a. On Facebook, over the last 3 months more than 330 people “liked” (became fans/followers of) the new shelter page and began getting regular updates. In addition, the shelter’s campaign was frequently mentioned on the city’s Parks and Rec page which has over 1,500 fans. During the course of the campaign, the city and its fans posted 68 posts with updates, reminders and promotions on its shelter Facebook page. Each post promoted responses and “likes.” Facebook was a great place to post our flyers, but most importantly a great place to promote our star pets with great photos of the cute ladies and gents.
b. Twitter – while only 51 people follow COTStars on Twitter, the power of this new tool was that in numerous cases those 51 retweeted many of the city’s updates and messages. The city sent 233 tweets about the campaign from @COTStars, with thousands more reached via re-tweets including help from the local Humane Society. Tweets often include photos from events and star pets.
c. Blog – The blog is told from Daisy’s point of view—Daisy is a Chihuahua mix, one of the Stars at the shelter available for adoption. This light hearted blog was the City’s creative way to tell the story from the dog’s point of view as “those crazy humans” frantically try to find forever homes for her and all her furry friends. We started out with Daisy’s Diary on the ASPCA site but branched out to include wordpress https://daisysdiary.wordpress.com/ and eventually the local newspaper, The Tallahassee democrat because they were interested in featuring her blog on their page but couldn’t link to our current blogs. http://www.tallahassee.com/apps/pbcs.dll/section?category=pluckpersona&plckPersonaPage=PersonaBlog
d. Web Pages and Facebook Pages of Others – From the businesses involved in the Agent to the Stars part of the Challenge, to nearly all of the local media, the campaign was given prominent attention on many other web pages and Facebook pages. The Community’s involvement, support and promotion of the campaign exceeded all expectations. The Tallahassee-Leon Community Animal Service Center Facebook page (the un-official ASC page run by a dedicated volunteer and animal advocate) helped promote the Challenge as well to its 1,418 fans. The Leon County Humane Society (another local animal shelter) promoted the ASC’s efforts via its Facebook and Twitter pages. Support was also given to the ASC on Twitter via users TallyAnimals, TallahasseeNYP, COTNews, j8nd, AnneImanuel, desireegorman, just_kelly, KBohlander, liquidconfetti and more.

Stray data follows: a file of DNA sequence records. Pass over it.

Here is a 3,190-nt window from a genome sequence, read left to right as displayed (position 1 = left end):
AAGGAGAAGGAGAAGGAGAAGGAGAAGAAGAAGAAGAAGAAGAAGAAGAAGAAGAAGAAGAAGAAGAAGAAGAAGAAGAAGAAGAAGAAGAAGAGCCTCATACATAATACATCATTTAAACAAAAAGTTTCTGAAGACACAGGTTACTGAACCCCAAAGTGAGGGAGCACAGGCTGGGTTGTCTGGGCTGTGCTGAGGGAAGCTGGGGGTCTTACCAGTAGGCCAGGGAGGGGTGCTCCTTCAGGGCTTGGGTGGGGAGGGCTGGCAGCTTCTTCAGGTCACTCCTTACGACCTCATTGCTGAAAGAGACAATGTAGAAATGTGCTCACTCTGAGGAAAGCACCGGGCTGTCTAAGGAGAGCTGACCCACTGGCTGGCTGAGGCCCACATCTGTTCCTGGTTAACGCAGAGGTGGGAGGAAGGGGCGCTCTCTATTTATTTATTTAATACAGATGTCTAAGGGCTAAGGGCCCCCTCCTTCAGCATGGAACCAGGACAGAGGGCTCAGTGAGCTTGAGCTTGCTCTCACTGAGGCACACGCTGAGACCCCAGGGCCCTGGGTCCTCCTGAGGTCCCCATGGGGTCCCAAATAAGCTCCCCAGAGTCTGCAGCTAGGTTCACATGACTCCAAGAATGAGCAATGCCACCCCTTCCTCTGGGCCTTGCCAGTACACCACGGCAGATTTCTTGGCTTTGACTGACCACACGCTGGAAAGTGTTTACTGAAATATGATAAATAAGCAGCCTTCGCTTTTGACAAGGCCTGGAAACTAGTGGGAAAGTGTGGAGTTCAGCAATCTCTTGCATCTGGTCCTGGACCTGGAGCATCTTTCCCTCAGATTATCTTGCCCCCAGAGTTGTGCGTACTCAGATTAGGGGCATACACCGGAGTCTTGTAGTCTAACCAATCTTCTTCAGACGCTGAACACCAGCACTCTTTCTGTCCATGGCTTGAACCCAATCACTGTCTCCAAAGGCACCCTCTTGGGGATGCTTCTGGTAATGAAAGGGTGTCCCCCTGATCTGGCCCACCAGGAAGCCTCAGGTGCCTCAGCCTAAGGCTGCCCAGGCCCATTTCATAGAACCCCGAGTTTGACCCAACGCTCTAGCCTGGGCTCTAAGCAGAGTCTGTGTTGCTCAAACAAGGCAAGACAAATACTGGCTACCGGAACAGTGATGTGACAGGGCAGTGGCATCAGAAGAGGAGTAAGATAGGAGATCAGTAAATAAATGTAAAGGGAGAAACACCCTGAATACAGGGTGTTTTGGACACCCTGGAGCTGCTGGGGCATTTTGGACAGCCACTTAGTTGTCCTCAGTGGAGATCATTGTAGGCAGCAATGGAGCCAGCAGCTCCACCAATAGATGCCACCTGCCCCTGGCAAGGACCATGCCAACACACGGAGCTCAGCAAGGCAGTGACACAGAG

- The impossible is possible! Never underestimate the power of a small group of committed people and a caring community to help change the world – or our corner of it!
- Making pet adoptions less expensive can help with adoptions, but it isn’t lasting. The excitement wore off after a few weeks.
- Targeted communication to specific audiences was very successful and when it comes from a trusted third party, it is even better. When every school in the city sent an e-mail to the families of its students, the shelter saw a huge increase in adoptions the next two days during the Stars for Students promotion.
- There are businesses and individuals out there that want to help the shelter – the key is finding them and giving them ways to be engaged. The “Star agents” campaign proved this as agents went far beyond getting a pet adopted and held fund raisers, sold t-shirts, and had regular media mentions of the shelter.
- Over 1,000 pets in Tallahassee are now in “forever homes” thanks to the impetus of the ASPCA Challenge and Tallahassee’s own Reach for the Stars Campaign.
Ongoing Efforts – All 30 Star Agents have unequivocally agreed to stay involved with the ASC as needed from here on out. These new partnerships will help the ASC continue to spread the word about responsible pet ownership and the humane treatment of animals, as well as help find good homes for homeless animals. In addition the networks and partnerships formed through this campaign will benefit the TLCASC for decades to come.